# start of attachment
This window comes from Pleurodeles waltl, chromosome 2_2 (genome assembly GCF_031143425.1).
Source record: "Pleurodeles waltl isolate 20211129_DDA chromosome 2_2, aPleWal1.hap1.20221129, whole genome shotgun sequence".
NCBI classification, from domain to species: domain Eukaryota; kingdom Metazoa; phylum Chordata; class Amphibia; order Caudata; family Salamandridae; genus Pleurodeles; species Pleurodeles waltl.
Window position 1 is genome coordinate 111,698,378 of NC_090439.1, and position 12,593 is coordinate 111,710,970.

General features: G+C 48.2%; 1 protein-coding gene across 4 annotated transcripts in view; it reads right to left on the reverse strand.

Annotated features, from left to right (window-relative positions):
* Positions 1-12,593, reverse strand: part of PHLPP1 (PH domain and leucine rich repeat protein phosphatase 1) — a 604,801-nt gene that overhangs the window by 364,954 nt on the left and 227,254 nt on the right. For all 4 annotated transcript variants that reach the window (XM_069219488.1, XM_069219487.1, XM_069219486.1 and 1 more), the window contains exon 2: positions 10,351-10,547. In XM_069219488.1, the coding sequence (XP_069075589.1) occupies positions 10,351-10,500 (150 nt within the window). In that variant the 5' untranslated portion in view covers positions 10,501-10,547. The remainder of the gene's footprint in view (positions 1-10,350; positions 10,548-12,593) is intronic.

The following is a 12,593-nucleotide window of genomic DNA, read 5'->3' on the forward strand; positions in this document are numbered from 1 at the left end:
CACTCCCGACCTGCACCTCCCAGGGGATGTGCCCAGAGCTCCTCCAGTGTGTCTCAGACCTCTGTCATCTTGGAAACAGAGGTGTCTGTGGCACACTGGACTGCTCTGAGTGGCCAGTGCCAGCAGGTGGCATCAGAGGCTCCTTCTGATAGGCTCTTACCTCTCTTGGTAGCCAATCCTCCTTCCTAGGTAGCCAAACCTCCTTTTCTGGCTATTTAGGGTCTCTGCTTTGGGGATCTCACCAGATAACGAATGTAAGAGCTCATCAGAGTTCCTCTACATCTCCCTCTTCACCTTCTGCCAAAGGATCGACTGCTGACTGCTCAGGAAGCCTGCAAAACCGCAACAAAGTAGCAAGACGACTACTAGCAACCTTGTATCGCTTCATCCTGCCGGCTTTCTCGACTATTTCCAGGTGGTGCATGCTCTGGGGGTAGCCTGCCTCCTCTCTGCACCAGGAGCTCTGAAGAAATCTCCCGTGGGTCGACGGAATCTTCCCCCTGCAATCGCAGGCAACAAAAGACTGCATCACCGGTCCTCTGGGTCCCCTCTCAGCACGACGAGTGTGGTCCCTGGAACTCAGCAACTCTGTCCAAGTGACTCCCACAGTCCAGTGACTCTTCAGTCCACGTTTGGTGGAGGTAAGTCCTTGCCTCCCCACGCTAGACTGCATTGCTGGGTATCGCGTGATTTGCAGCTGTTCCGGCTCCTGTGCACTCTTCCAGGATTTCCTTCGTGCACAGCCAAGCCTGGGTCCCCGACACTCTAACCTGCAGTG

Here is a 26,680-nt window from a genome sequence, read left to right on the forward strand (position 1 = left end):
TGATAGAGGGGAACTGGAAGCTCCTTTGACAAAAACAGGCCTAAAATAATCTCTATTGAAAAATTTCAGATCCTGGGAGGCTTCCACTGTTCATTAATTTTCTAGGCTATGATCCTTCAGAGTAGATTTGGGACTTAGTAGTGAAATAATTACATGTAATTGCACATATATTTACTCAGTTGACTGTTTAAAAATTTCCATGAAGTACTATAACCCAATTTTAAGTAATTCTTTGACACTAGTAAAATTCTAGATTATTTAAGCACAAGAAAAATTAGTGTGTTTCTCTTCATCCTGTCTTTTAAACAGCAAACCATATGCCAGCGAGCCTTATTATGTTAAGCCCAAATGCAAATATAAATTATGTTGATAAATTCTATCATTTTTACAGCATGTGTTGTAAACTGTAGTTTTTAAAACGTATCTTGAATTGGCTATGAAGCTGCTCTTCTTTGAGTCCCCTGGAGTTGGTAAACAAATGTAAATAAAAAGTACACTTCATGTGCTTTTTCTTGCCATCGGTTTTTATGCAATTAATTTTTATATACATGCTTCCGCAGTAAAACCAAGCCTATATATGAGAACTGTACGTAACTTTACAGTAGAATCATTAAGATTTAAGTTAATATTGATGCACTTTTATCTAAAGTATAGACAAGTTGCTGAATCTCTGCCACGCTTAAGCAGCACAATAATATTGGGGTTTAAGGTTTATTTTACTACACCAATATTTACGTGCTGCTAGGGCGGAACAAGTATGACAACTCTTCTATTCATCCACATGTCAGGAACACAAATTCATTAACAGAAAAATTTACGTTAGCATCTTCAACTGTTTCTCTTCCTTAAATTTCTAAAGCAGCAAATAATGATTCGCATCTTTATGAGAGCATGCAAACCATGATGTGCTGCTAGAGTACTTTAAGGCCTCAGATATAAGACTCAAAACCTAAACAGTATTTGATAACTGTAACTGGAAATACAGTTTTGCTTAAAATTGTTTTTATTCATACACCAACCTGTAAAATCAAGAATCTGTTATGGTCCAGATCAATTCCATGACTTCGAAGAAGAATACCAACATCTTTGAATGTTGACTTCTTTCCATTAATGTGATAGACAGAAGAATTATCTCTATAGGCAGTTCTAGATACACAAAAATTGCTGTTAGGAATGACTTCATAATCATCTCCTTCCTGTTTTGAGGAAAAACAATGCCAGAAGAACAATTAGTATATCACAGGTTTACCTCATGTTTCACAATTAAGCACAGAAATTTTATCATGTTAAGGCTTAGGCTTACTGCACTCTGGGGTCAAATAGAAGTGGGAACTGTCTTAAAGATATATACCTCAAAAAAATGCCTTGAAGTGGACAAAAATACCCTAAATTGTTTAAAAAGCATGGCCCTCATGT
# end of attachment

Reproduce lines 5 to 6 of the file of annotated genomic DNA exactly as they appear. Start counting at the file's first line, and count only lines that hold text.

General features: G+C 48.2%; 1 protein-coding gene across 4 annotated transcripts in view; it reads right to left on the reverse strand.

Annotated features, from left to right (window-relative positions):